I am working with the Momentum Principle as defined by Chabay and Sherweood in their text Matter and Interactions (pf = pi+Fnet dt). The following code has been created to automate the process of updating the position and velocities of a mass on a spring in 3D. The mass is placed at the end of the spring and then the spring is pulled to its initial position r[0] and released. Since the forces involved are conservative, the total energy should be constant. My plot of the Energy is non-constant. I'm hoping someone would critique this program. Thanks

Clear[m, k, L0, r, v, p, dt, Fg, En]

m = .5;
k = 20.;
L0 = {0., .50, 0.};
r[0] = {.2, .7, -.1};
s[0] = Norm[r[0]] - Norm[L0];
Fg = m {0., -9.8, 0.};
p[0] = {0., 0., 0.};
v[0] = p[0]/m;
dt = .01;
t[0] = 0;
En[0] = .5 m v[0] . v[0] + 
  Norm[Fg] r[0][[2]] + .5 k (Norm[r[0] - Norm[L0]])^2

data = Table[
   {s = Norm[r[n]] - Norm[L0],
    p[n + 1] = p[n] + (Fg - (k s r[n])/Norm[r[n]]) dt,
    v[n + 1] = p[n + 1]/m,
    r[n + 1] = r[n] + v[n + 1] dt,
    t[n + 1] = t[n] + dt,
    En[n + 1]  = .5 m v[n + 1] . v[n + 1] + 
      Norm[Fg] r[n + 1][[2]] + .5 k s^2}, 
   {n, 0, 2000}];

ListPlot[data[[All, 6]], AxesLabel -> {"Time","Energy"}]

enter image description here

  • 3
    $\begingroup$ You're just solving a differential equation, right? Why not just use NDSolve for this? It also has special methods for preserving energy (link) $\endgroup$ Oct 3, 2023 at 15:06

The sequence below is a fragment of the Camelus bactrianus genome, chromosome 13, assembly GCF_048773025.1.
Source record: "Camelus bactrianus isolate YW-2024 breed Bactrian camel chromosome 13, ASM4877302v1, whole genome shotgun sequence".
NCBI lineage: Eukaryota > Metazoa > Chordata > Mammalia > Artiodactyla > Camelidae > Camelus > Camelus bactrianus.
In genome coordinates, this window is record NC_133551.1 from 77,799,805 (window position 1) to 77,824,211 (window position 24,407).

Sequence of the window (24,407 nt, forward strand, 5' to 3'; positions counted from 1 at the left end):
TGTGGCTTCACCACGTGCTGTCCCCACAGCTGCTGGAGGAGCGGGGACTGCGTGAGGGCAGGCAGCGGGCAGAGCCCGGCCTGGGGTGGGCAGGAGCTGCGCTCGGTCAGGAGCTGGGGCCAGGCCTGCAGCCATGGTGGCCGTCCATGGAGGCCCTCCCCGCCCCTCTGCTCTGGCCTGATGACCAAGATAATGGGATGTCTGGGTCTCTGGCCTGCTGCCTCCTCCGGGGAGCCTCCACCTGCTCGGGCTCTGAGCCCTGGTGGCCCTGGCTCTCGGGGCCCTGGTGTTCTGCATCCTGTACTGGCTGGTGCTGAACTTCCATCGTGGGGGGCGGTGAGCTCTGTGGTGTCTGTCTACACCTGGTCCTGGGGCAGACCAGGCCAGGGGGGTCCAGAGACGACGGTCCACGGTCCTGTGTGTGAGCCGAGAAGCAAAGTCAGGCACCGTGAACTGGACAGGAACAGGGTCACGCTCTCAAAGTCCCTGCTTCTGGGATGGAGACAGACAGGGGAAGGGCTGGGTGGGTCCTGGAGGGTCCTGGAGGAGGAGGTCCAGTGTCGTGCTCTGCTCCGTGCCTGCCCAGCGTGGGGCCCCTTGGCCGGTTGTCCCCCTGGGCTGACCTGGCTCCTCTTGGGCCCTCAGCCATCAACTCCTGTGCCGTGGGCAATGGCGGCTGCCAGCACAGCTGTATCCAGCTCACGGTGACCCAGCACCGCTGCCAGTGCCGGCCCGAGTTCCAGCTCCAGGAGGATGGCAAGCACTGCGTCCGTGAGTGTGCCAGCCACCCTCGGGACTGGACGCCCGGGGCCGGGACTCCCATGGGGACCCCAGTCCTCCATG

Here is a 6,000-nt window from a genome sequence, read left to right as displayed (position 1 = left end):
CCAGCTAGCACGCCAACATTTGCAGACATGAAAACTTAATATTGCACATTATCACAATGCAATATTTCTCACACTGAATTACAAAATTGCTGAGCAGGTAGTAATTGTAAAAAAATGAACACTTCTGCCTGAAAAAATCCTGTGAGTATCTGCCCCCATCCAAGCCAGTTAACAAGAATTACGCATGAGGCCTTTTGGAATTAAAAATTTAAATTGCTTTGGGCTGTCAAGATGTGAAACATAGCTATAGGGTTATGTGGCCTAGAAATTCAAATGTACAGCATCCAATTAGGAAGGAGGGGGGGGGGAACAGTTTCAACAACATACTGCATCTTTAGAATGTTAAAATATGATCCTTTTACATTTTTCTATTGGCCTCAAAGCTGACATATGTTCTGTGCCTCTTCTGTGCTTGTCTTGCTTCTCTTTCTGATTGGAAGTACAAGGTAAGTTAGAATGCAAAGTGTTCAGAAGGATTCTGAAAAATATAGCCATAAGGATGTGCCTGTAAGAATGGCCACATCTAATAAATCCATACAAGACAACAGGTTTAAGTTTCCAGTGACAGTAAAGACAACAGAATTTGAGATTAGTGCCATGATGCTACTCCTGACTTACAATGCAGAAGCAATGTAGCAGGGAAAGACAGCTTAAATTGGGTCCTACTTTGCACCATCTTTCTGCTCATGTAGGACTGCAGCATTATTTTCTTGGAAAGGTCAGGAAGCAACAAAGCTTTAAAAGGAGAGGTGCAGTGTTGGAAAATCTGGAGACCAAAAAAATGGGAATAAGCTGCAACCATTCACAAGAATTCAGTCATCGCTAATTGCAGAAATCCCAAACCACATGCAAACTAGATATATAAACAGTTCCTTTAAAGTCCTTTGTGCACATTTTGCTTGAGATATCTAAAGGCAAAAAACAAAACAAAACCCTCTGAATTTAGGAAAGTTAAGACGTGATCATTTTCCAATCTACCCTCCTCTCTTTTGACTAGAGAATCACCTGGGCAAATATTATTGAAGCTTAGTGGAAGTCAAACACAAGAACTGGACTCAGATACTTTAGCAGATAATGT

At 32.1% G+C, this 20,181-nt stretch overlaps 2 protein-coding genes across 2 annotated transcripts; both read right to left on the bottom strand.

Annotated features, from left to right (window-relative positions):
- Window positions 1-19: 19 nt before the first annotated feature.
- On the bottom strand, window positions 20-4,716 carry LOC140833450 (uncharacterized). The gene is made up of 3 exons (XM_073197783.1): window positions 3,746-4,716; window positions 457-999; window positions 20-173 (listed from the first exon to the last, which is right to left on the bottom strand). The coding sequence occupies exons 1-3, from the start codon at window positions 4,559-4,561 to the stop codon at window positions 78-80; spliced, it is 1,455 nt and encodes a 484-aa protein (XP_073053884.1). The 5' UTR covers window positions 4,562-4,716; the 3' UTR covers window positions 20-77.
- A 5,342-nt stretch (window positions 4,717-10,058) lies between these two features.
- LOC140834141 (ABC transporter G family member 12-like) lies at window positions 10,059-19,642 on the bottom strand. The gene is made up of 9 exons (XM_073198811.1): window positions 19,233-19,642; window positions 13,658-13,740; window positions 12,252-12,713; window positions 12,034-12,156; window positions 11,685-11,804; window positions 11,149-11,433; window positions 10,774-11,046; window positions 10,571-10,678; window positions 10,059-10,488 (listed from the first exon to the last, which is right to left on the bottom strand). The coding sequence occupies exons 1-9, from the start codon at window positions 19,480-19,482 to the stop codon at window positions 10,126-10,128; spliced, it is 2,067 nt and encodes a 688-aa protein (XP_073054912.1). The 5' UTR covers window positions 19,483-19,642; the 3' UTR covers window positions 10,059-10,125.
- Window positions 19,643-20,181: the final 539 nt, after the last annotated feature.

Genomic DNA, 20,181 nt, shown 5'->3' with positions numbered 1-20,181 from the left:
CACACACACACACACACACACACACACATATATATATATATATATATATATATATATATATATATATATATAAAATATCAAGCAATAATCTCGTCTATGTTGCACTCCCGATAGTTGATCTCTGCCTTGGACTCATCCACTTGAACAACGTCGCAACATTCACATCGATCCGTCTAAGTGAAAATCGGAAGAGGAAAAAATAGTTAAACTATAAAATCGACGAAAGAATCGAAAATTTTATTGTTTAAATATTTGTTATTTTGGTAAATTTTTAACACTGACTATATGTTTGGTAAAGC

• $\begingroup$ My students are learning about the momentum principle and how to iteratively update the position of a system. NDSolve will come eventually. This is a check on my own understanding as we haven't talked about energy yet. $\endgroup$
    – JEM
    Oct 4, 2023 at 2:08
  • $\begingroup$ In that case: what you're seeing here is that the energy isn't constant because of the integration approximation you choose for this problem. If you're going to invent your own NDSolve, you'll run into all the problems that the field of numeric DE solving had to overcome in the past. Which is why, generally, it's a good idea to just use the right tool for the job. $\endgroup$ Oct 4, 2023 at 7:42

1 Answer 1


In the discussion about the momentum principle in Matter and Interactions by Chabay and Sherwood they approximate the new velocity by dividing the new momentum by the mass and then getting the new position as rf = ri + v dt. In their discussion they mention that the force is assumed to be constant over the interval dt and by taking dt smaller the resulting approximation would be better. Indeed this is the case. Here is a graph with step size decreased by 2 orders of magnitude and the number of iterations increased by 2 OOM.

enter image description here


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